TWUC Statement on Fair Dealing


Since the summer, when the Copyright Modernization Act received Royal Assent and the Supreme Court of Canada issued decisions on two copyright cases on fair dealing, some voices in the media have given exaggerated, speculative advice to educational institutions as to the value and necessity of collective licenses. In question is the extent of fair dealing – reproduction of copyright material requiring no authorization or payment.

Some of these voices, whose antipathy towards payment for use of copyright material and collective licensing is well-known, have made broad proclamations asserting that educational institutions no longer need licenses from a collective society for the use of copyright material. Some of their sweeping assertions take the form of legal opinions, purporting to provide clear guidance to educators and administrators on what can be copied without a licence.

The Writers’ Union of Canada (TWUC) takes the position that these guidelines are based on assumptions that are ill-founded and that educational institutions should not jump to conclusions on what proportion of a literary work can be copied and how many copies can be made without permission and payment, either through collective licensing or through direct dealing with an individual author or publisher.

The Writers’ Union of Canada is the national organization of published book authors. For two decades, writers, as well as publishers, have received payment when material from literary works is reproduced in academic settings, through blanket licenses that provide fees that are collected by and distributed by Access Copyright (formerly CANCOPY) and, in Quebec, by Copibec. Such licences give institutions reasonably-priced and easy access to an international repertoire of content, payment for which is provided to the rightsholders of that content.

Our members – the creators – are being adversely affected by these sweeping assertions. It is important to set the record straight. 

Those who declare that the recent Supreme Court ruling affecting fair dealing in schools covers most or all materials copied for use in all educational institutions are either mis-reading or greatly exaggerating the Court’s decision. In fact, this case dealt only with undefined “short excerpts” used in K-12 schools “to supplement student textbooks.” (The copies in dispute represented only about 7% of the K-12 copying, or about 4.5 print pages per year per student.) From this very narrow usage (and further encouraged by the new legislation which extends “fair dealing” to include “education”), these commentators extrapolate that virtually all forms of copying in all educational environments in any quantity up to 10% of a work (and sometimes more, e.g. a chapter or poem from a book) are fair dealing. This is simply not accurate. No such percentage was mentioned by the Court and its decision related to a very particular context. Additionally, “fairness” requirements will place restrictions on fair dealing for the purpose of education in the Copyright Act.  Neither the Court’s decision nor the Copyright Modernization Act extend unpaid use to all copying in the educational sector.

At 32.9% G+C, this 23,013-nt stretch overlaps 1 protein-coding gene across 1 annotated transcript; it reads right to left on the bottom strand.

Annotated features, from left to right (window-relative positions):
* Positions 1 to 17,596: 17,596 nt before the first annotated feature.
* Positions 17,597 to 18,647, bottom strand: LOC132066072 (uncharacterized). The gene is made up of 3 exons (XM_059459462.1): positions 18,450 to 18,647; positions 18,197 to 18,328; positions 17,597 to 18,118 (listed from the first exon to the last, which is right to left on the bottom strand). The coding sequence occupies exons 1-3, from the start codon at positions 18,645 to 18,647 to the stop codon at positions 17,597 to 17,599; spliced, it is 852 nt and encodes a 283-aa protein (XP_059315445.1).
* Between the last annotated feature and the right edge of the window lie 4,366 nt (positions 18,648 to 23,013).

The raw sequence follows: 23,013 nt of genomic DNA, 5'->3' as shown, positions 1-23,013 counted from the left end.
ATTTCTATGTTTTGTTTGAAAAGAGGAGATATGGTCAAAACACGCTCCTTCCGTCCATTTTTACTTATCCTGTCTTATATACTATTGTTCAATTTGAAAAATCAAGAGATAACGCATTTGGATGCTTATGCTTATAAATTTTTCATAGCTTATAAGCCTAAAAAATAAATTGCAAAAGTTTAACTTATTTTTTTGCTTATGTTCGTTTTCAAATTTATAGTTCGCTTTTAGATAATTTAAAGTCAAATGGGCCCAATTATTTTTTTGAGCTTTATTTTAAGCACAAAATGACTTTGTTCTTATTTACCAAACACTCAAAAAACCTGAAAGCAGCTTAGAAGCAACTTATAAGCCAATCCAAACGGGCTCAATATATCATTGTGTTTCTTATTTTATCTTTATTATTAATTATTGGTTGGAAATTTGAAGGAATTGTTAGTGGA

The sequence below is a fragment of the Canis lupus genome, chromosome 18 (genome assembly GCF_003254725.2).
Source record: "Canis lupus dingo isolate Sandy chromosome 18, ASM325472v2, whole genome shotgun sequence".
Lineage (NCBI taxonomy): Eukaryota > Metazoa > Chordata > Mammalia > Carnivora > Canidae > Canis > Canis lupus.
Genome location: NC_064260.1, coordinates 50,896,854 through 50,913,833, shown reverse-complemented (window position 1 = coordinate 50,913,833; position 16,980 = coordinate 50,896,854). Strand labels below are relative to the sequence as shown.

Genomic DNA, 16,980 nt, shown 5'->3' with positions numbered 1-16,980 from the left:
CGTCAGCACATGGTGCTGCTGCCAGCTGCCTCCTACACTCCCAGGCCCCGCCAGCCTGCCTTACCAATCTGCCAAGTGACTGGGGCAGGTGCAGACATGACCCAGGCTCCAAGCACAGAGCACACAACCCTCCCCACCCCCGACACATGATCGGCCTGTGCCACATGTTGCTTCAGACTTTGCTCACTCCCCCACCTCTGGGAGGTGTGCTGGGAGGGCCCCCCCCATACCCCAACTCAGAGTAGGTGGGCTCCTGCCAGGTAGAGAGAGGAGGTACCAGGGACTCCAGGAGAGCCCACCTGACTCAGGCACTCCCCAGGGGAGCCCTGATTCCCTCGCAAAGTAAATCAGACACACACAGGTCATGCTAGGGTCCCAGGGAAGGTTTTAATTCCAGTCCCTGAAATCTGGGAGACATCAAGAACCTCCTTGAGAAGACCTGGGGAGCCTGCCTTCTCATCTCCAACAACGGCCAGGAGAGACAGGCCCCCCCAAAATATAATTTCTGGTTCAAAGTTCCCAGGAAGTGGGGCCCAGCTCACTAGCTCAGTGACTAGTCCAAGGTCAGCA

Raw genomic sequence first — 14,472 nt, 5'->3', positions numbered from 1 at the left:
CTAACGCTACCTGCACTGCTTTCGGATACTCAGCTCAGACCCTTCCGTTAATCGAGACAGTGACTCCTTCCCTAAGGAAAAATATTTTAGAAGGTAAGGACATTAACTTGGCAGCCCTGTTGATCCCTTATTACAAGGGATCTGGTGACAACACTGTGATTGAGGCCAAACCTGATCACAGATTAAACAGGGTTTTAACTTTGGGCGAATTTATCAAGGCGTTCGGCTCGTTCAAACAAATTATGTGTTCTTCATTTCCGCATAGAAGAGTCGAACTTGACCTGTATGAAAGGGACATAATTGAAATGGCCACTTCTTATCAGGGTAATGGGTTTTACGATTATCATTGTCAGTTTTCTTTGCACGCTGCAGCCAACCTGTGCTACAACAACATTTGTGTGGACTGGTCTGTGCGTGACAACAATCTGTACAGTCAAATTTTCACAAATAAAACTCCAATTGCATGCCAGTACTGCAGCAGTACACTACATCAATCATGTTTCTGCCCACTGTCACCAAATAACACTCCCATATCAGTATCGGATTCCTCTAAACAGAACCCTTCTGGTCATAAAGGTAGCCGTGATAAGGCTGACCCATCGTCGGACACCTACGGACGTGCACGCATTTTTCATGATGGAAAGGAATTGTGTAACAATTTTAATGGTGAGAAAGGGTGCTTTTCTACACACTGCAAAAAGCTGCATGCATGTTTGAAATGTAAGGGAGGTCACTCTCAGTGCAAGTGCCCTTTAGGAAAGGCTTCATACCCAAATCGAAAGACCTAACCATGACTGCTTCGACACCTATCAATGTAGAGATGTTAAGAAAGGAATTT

Some have declared that the elimination of Access Copyright revenues would not be harmful to writers and publishers. This is not true. Authors invest years in their research and writing. Publishers invest substantial sums in the editing, fact-checking, design, production, and distribution – whether in paper or electronic form – and often tailor their books to very specific provincial contexts. The elimination of a reasonable return on those investments would most certainly be harmful and would inevitably lead to fewer Canadian materials being published – to the detriment not only of the writing and publishing sector but also of students and teachers. 

These misinterpretations, if accepted by institutions and acted upon (and some institutions have already expressed their agreement), generate more confusion and disruption for faculty, students, and the general public, which is likely to lead to expensive litigation.

Writers are deeply invested in the enrichment of the Canadian educational experience. We share with educators a passion for learning, creativity, research, and quality Canadian teaching materials. Writers want their works accessed and read in academic settings. But adequate compensation is key to the vitality of Canadian writing and publishing and central, therefore, to the future of Canadian classroom learning.

We urge educational institutions to resist making decisions that are not in the long-term best interests of their institutions and their students.